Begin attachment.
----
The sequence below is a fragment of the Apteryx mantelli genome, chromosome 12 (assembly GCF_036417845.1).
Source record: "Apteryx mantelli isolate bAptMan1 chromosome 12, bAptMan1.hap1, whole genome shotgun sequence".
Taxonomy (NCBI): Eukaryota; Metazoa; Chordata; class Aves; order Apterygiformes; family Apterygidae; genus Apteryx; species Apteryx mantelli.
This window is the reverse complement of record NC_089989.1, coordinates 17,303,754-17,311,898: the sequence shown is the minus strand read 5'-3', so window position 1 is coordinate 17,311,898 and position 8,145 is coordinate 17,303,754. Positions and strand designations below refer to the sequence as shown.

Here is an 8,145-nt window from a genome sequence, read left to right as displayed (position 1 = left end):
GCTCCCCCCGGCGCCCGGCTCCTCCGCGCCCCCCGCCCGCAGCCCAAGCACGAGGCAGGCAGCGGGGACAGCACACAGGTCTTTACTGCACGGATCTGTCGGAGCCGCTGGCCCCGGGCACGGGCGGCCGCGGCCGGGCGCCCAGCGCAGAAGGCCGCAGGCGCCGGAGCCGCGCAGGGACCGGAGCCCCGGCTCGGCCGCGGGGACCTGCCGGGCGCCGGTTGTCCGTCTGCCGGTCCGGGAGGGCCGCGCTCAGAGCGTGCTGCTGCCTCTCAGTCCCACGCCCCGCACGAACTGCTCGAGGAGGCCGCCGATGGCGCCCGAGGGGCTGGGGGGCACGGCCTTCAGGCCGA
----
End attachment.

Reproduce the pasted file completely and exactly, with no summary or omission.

The sequence below is a fragment of the Apteryx mantelli genome, chromosome 12 (assembly GCF_036417845.1).
Source record: "Apteryx mantelli isolate bAptMan1 chromosome 12, bAptMan1.hap1, whole genome shotgun sequence".
Taxonomy (NCBI): Eukaryota; Metazoa; Chordata; class Aves; order Apterygiformes; family Apterygidae; genus Apteryx; species Apteryx mantelli.
This window is the reverse complement of record NC_089989.1, coordinates 17,303,754-17,311,898: the sequence shown is the minus strand read 5'-3', so window position 1 is coordinate 17,311,898 and position 8,145 is coordinate 17,303,754. Positions and strand designations below refer to the sequence as shown.

Here is an 8,145-nt window from a genome sequence, read left to right as displayed (position 1 = left end):
GCTCCCCCCGGCGCCCGGCTCCTCCGCGCCCCCCGCCCGCAGCCCAAGCACGAGGCAGGCAGCGGGGACAGCACACAGGTCTTTACTGCACGGATCTGTCGGAGCCGCTGGCCCCGGGCACGGGCGGCCGCGGCCGGGCGCCCAGCGCAGAAGGCCGCAGGCGCCGGAGCCGCGCAGGGACCGGAGCCCCGGCTCGGCCGCGGGGACCTGCCGGGCGCCGGTTGTCCGTCTGCCGGTCCGGGAGGGCCGCGCTCAGAGCGTGCTGCTGCCTCTCAGTCCCACGCCCCGCACGAACTGCTCGAGGAGGCCGCCGATGGCGCCCGAGGGGCTGGGGGGCACGGCCTTCAGGCCGA